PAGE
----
- By Emily TamkinEmily Tamkin is a staff writer at Foreign Policy. She writes for FP’s The Cable, a real-time take on the news in Washington and the wider world. She has been at FP since the fall of 2016, before which she was an associate editor at New America, a nonpartisan think tank in Washington. She has a B.A. in Russian literature from Columbia University, an M.Phil. in Russian and East European studies from the University of Oxford, and studied Soviet dissidence in archival centers in Moscow, Tbilisi, and, on a Fulbright, in Bremen — all of which means that at FP, she writes when she can on Russia and Central and Eastern Europe.
President-elect Donald Trump announced during a rally in Cincinnati, Ohio Thursday night that he plans to nominate retired Marine Corps general James Mattis as his defense secretary.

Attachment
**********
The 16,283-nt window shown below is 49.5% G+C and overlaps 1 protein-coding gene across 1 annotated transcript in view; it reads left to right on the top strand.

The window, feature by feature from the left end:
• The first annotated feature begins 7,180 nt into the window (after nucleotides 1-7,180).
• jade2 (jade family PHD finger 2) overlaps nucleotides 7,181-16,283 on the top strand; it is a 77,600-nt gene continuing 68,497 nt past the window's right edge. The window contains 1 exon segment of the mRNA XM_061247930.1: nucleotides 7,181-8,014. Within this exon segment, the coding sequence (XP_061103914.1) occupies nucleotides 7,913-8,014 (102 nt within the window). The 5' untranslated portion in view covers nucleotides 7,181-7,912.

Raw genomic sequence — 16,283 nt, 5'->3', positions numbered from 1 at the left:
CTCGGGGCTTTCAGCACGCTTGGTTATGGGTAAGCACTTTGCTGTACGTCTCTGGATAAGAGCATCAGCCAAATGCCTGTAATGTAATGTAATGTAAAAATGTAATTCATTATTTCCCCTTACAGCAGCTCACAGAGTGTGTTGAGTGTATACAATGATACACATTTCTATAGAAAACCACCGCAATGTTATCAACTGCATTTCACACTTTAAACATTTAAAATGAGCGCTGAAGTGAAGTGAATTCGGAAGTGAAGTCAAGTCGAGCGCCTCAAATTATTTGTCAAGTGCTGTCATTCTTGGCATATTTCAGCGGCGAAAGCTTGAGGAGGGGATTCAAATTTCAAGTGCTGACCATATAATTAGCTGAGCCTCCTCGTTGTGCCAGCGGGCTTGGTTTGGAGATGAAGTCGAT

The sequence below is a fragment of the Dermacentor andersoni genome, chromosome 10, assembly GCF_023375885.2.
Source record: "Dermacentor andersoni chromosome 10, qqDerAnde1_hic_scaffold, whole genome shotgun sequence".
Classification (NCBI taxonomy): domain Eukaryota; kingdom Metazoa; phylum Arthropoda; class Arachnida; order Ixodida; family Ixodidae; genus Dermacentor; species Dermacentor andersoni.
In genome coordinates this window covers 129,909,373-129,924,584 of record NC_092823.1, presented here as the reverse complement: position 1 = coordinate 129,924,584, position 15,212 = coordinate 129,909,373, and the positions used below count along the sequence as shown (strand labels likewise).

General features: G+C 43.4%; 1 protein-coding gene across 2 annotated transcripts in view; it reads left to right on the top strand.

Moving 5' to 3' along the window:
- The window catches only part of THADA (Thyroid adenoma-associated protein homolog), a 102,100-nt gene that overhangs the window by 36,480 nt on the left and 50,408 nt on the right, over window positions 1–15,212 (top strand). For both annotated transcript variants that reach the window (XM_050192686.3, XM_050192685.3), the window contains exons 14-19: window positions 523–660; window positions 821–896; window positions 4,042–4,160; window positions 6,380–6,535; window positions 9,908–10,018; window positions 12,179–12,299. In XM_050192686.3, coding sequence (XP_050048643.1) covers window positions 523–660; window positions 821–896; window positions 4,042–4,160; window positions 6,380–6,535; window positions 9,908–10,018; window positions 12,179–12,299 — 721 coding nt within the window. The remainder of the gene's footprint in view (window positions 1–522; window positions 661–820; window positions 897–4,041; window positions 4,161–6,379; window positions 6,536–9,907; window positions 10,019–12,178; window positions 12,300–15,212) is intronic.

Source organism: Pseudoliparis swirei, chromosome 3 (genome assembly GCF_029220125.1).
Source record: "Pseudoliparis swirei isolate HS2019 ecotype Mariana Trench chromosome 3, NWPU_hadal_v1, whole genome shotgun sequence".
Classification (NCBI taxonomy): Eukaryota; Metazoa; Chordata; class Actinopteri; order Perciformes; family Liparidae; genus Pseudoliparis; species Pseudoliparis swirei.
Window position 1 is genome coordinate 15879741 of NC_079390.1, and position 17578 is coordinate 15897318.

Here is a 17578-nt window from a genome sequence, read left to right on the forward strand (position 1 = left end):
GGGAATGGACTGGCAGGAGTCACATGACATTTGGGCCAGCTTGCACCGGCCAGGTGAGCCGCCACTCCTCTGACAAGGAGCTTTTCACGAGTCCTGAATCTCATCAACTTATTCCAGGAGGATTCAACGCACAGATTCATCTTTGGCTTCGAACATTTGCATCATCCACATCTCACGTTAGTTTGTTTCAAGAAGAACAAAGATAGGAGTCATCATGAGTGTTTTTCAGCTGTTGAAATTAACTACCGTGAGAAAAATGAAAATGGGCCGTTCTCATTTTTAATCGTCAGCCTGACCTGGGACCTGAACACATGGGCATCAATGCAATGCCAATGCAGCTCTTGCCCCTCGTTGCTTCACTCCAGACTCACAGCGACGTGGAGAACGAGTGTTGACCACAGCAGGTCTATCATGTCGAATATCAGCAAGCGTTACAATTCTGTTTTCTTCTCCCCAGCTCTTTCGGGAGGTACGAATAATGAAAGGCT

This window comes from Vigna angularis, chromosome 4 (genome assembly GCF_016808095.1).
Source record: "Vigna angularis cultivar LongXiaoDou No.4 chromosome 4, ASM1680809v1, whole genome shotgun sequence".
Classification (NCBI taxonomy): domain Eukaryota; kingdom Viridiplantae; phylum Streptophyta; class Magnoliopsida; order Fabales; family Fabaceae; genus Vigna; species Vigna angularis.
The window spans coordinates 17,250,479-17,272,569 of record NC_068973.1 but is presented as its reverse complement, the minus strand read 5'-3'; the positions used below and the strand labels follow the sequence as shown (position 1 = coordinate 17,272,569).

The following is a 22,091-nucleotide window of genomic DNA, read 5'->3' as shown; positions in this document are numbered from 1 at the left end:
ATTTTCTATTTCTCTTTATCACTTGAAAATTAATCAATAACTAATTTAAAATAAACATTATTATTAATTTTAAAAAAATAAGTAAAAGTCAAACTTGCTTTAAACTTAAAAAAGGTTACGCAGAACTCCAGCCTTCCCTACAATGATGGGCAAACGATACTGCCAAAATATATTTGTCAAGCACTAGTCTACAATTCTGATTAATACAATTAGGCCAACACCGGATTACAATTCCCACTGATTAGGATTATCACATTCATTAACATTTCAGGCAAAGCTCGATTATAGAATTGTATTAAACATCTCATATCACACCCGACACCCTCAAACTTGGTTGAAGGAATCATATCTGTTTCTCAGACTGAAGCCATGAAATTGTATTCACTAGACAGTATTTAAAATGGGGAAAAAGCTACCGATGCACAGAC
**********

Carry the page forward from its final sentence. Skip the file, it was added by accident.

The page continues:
“We are going to appoint ‘Mad Dog’ Mattis as our secretary of defense,” Trump told the crowd, using one of Mattis’ nicknames. “But we’re not announcing it until Monday so don’t tell anybody.” Later, he added, “they say he’s the closest thing to Gen. George Patton that we have and it’s about time.”
During the presidential campaign, Trump often invoked Patton as the kind of general he felt the nation needed to fight the Islamic State.
On some matters, such as Iran, Mattis flies with the hawks. Still, salty language aside, he’s widely seen as having an informed, nuanced view of the world, and some hope that he can temper Trump, who was apparently surprised that Mattis opposes the use of waterboarding during interrogations.
But Mattis still faces several hurdles in Congress before he is given rein at the Pentagon. Because he retired from active military service just three years ago, as Foreign Policy noted in a report this week, he requires a congressional exemption to serve as secretary of defense. It would be the first such exemption issued by Congress since President Harry Truman’s administration.
This article has been updated. Paul McLeary contributed to this report.
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